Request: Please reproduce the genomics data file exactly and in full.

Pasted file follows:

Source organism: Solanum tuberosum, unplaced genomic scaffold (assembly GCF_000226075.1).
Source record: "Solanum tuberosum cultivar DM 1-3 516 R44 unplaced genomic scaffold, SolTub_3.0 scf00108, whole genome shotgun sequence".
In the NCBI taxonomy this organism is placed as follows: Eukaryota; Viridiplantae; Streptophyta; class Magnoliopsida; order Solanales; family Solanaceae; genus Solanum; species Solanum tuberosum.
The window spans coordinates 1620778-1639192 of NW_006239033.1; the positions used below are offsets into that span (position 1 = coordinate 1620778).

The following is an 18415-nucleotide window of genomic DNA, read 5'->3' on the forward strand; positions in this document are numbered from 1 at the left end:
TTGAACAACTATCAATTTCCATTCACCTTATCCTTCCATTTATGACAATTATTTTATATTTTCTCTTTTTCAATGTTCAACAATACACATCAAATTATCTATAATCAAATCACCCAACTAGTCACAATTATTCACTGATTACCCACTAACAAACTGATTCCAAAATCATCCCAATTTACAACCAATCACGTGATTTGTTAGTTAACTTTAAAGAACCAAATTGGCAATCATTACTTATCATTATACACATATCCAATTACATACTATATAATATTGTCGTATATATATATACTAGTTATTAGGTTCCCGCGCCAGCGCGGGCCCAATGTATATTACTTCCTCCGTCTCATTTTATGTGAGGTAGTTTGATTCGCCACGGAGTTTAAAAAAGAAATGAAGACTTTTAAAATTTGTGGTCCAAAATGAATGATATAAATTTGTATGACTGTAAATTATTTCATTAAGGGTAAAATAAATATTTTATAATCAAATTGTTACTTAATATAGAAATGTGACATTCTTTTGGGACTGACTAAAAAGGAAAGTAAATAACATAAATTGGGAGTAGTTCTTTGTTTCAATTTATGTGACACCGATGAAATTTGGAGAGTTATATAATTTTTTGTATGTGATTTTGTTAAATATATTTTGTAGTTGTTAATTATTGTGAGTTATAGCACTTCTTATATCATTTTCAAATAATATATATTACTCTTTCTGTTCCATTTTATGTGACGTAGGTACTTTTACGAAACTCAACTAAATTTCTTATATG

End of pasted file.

Source organism: Solanum tuberosum, unplaced genomic scaffold (assembly GCF_000226075.1).
Source record: "Solanum tuberosum cultivar DM 1-3 516 R44 unplaced genomic scaffold, SolTub_3.0 scf00108, whole genome shotgun sequence".
In the NCBI taxonomy this organism is placed as follows: Eukaryota; Viridiplantae; Streptophyta; class Magnoliopsida; order Solanales; family Solanaceae; genus Solanum; species Solanum tuberosum.
The window spans coordinates 1620778-1639192 of NW_006239033.1; the positions used below are offsets into that span (position 1 = coordinate 1620778).

The following is an 18415-nucleotide window of genomic DNA, read 5'->3' on the forward strand; positions in this document are numbered from 1 at the left end:
TTGAACAACTATCAATTTCCATTCACCTTATCCTTCCATTTATGACAATTATTTTATATTTTCTCTTTTTCAATGTTCAACAATACACATCAAATTATCTATAATCAAATCACCCAACTAGTCACAATTATTCACTGATTACCCACTAACAAACTGATTCCAAAATCATCCCAATTTACAACCAATCACGTGATTTGTTAGTTAACTTTAAAGAACCAAATTGGCAATCATTACTTATCATTATACACATATCCAATTACATACTATATAATATTGTCGTATATATATATACTAGTTATTAGGTTCCCGCGCCAGCGCGGGCCCAATGTATATTACTTCCTCCGTCTCATTTTATGTGAGGTAGTTTGATTCGCCACGGAGTTTAAAAAAGAAATGAAGACTTTTAAAATTTGTGGTCCAAAATGAATGATATAAATTTGTATGACTGTAAATTATTTCATTAAGGGTAAAATAAATATTTTATAATCAAATTGTTACTTAATATAGAAATGTGACATTCTTTTGGGACTGACTAAAAAGGAAAGTAAATAACATAAATTGGGAGTAGTTCTTTGTTTCAATTTATGTGACACCGATGAAATTTGGAGAGTTATATAATTTTTTGTATGTGATTTTGTTAAATATATTTTGTAGTTGTTAATTATTGTGAGTTATAGCACTTCTTATATCATTTTCAAATAATATATATTACTCTTTCTGTTCCATTTTATGTGACGTAGGTACTTTTACGAAACTCAACTAAATTTCTTATATG